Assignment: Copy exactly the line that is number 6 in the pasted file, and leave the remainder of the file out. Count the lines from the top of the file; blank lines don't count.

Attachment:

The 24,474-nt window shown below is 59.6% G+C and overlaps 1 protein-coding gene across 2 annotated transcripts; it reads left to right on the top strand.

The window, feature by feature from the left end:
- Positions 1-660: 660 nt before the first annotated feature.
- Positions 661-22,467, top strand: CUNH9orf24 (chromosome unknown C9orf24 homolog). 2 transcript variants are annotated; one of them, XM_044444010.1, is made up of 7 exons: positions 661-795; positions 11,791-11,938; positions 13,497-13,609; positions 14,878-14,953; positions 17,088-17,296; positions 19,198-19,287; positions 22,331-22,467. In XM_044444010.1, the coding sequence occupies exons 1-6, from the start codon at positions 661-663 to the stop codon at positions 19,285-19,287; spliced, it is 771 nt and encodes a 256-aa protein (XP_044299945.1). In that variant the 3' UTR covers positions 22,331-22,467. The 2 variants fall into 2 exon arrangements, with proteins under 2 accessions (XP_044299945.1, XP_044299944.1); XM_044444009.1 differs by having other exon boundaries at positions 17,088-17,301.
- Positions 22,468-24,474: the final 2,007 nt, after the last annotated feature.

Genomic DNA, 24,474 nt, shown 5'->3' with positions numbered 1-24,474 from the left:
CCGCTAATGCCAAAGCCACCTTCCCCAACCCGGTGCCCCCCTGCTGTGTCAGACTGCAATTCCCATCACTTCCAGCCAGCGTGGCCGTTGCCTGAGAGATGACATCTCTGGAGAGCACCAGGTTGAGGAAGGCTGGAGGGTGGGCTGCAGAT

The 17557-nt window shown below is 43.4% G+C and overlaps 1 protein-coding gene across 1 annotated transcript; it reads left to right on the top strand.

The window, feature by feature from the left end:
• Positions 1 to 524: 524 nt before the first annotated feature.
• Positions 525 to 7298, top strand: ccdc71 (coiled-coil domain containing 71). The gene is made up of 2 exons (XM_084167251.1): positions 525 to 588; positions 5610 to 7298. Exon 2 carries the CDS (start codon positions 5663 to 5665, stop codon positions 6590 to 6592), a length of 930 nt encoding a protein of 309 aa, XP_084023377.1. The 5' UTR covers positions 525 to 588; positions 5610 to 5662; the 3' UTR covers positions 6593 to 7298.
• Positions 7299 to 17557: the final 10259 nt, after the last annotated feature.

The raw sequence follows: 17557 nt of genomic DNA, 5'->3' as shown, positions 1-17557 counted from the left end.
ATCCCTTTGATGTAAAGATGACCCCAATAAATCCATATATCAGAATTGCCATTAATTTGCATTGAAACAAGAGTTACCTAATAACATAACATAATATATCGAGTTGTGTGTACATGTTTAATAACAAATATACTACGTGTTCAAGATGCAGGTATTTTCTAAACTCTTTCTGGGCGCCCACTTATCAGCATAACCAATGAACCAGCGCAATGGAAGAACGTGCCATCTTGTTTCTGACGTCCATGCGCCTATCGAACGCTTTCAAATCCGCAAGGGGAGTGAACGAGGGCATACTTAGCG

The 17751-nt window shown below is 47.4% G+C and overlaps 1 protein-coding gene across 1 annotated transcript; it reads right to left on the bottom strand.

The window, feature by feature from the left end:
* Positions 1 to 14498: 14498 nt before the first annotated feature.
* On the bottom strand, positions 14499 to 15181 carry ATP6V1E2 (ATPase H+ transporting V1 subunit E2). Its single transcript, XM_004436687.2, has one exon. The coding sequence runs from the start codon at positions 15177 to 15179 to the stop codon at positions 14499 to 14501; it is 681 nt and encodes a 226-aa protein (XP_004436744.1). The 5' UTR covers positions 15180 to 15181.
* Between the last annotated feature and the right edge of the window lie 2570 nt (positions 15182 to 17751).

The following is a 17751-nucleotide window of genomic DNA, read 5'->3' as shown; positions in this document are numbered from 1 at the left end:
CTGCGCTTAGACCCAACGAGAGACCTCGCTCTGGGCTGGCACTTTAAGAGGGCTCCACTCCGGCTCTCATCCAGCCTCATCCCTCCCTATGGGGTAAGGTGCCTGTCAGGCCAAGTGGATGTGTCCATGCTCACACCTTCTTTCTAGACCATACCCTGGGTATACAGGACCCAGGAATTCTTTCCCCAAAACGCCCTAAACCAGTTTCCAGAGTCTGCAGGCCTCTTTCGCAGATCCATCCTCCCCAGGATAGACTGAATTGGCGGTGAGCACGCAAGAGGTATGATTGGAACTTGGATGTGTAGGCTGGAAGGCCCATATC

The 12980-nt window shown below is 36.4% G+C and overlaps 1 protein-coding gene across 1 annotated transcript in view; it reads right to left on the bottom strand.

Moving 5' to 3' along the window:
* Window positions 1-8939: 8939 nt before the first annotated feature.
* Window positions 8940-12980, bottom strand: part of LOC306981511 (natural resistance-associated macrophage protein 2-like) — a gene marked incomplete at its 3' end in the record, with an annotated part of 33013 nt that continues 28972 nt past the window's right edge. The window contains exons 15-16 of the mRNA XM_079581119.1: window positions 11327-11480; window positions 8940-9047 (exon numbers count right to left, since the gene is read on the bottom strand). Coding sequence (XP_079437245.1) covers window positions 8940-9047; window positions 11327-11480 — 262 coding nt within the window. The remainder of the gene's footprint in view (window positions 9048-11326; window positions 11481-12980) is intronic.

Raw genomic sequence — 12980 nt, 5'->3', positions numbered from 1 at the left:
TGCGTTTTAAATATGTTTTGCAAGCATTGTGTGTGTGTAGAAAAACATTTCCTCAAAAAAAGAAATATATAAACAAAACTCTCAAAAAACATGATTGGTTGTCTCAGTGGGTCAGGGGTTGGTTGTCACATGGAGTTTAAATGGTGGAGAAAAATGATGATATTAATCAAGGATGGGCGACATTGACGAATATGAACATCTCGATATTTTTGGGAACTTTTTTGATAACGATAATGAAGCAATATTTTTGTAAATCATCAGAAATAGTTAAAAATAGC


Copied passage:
Genomic DNA, 24,474 nt, shown 5'->3' with positions numbered 1-24,474 from the left: